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SAN FRANCISCO -- Docker has inked a partnership with ARM to better enable developers to build applications for cloud, IoT and edge computing systems on the RISC architecture.
ARM's dominance in edge computing, mobile and IoT make it an attractive collaborator for Docker, as the container company looks to expand its reach. Docker on ARM is particularly important as automated software updates on edge devices becomes a bigger trend, said James Governor, co-founder and analyst at RedMonk, a developer-focused analyst firm in Portland, Maine.
"Docker needs to be everywhere, and ARM keeps threatening to make a dent on the server market," Governor said. This integration agreement means millions of ARM developers can now build Docker-based apps for their workloads.
Docker on ARM starts with desktops
The partnership kicks off with integration of ARM capabilities into Docker Desktop Community and Docker Desktop Enterprise AWS EC2 A1 instances, said David Messina, executive vice president of strategic alliances at Docker, ahead of DockerCon 2019 here this week. Docker Desktop, available for Windows and MacOS systems, enables users to build and test containerized applications with their chosen framework and development language.
The companies are making Docker-based tools available to ARM developers as an extension of the ARM Neoverse CPU, optimized for cloud-native server workloads.
Meanwhile, a potential Kubernetes element of the partnership would further enable ARM adoption in the cloud-native world by enabling cloud developers to save costs without sacrificing performance, said Matt Kimball, an analyst at Moor Insights & Strategy in Austin, Texas.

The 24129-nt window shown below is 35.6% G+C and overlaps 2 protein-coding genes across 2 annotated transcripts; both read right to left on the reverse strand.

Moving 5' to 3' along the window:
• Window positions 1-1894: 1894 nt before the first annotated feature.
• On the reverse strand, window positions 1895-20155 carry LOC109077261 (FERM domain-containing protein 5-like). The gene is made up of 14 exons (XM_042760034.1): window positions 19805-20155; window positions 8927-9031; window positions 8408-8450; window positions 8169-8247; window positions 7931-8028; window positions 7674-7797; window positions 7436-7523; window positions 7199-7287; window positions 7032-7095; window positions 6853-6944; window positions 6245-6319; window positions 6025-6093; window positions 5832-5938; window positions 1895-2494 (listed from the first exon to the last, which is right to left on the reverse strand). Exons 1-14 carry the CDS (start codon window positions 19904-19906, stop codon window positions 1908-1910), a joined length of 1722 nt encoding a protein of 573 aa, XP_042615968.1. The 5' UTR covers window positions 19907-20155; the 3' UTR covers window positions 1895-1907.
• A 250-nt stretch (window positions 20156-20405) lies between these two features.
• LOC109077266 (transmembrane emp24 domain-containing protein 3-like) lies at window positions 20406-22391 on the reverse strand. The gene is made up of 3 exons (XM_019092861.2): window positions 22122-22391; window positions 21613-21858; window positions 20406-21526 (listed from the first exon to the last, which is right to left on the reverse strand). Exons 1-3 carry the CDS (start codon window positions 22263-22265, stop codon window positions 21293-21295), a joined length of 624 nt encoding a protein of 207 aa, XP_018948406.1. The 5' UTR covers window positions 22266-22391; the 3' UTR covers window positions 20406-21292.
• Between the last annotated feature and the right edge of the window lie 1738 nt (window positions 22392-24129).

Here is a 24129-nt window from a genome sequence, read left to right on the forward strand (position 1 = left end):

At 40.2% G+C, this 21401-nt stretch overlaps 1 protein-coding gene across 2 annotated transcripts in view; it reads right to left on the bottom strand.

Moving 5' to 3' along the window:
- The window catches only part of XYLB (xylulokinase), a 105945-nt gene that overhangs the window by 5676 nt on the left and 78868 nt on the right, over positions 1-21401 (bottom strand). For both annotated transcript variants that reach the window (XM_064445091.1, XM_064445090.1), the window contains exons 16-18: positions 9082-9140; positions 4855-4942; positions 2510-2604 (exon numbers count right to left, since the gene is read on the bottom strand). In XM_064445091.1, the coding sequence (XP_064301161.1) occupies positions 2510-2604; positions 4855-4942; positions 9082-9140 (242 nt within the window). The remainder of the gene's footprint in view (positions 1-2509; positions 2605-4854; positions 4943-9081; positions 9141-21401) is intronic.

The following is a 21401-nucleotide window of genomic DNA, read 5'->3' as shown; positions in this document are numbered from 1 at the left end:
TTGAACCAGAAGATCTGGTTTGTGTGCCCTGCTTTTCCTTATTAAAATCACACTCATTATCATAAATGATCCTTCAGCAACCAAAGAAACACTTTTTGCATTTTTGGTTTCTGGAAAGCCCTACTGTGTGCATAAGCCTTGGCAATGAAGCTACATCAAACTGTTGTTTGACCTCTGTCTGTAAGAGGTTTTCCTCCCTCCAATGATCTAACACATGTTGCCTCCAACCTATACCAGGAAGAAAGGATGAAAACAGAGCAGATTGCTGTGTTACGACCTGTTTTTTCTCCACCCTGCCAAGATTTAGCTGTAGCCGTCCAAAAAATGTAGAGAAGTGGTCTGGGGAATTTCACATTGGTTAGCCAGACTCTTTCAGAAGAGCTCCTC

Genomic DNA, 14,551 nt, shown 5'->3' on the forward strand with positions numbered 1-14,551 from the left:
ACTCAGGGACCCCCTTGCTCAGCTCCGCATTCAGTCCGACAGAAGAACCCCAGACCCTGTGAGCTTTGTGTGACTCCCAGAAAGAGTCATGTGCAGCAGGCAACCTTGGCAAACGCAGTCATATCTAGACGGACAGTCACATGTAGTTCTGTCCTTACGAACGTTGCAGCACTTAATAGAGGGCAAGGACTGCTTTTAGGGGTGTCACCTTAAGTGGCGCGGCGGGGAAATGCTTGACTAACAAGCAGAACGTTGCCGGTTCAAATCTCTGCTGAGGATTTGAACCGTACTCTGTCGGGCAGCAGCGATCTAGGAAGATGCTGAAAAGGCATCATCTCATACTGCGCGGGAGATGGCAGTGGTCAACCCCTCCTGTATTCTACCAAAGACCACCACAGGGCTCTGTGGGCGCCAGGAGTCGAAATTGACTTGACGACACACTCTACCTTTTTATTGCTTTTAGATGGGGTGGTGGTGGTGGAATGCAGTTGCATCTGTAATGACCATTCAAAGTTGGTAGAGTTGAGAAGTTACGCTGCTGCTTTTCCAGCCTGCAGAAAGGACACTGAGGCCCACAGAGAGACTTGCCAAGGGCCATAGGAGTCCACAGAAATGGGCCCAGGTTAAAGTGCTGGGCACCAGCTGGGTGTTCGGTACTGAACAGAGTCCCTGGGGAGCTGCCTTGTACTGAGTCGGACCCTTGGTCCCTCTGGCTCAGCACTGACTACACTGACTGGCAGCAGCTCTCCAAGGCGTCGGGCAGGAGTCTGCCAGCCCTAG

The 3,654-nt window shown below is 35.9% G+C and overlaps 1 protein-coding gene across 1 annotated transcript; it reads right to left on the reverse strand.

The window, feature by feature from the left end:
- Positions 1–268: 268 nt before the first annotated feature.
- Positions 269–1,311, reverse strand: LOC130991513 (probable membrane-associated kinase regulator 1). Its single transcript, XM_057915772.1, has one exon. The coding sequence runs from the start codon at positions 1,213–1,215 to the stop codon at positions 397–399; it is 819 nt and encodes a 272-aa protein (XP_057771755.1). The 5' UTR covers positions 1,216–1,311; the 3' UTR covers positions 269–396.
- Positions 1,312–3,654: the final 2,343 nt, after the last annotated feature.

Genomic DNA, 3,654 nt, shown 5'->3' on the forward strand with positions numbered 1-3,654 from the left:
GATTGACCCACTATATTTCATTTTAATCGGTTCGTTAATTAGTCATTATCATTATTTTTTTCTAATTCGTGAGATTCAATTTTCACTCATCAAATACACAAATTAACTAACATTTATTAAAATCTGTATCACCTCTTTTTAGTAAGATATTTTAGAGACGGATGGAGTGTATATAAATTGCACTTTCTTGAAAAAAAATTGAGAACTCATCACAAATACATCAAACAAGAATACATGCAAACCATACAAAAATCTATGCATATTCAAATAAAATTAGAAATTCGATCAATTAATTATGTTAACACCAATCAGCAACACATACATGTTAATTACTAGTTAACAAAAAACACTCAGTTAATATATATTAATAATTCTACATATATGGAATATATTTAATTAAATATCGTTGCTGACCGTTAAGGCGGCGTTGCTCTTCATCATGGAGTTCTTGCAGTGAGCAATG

"This can't be overstated; it gives developers a choice -- a choice of architectures; a choice of vendors," he said.
Moreover, it enables the proliferation of ARM across the device-to-data center continuum that spans from the sensor on a factory floor to the edge to the data center, he said.
Support for Docker on ARM is important for not only cloud-native companies that want to run workloads on the fastest and most efficient architecture; the same is true as you move toward edge devices and the end of the network.
Matt KimballAnalyst, Moor Insights & Strategy
"You want to be able to run your workloads on the architecture that's going to be a better fit," Kimball said. "Traditionally, in a lot of those apps, it's been RISC architectures, whether MIPS, PowerPC or in this case, ARM."
The thrust of this Docker-ARM partnership is good in that it indicates a shift toward more virtualization and more containers.
"Let's face it, the x86 [architecture] dominates servers in terms of CPUs, but 100 times more ARM chips ship every year because they're used throughout a bunch of other applications throughout the network, throughout edge devices," said Jim McGregor, founder and analyst at Tirias Research in Mesa, Ariz.
The industry is undergoing a shift toward accelerated computing or heterogeneous support where applications are able to run on not just CPUs, but a GPU, neural processor or some type of other dedicated accelerator.
"Containers allow you to break up those applications and run either a part of the app or the entire app on the resource that's most effective," McGregor said.
Docker and ARM will work together to provide management of the application lifecycle from development to secure device management, unified development environments for heterogeneous computing, and ways to scale cloud workloads and consolidate edge workloads, the companies said.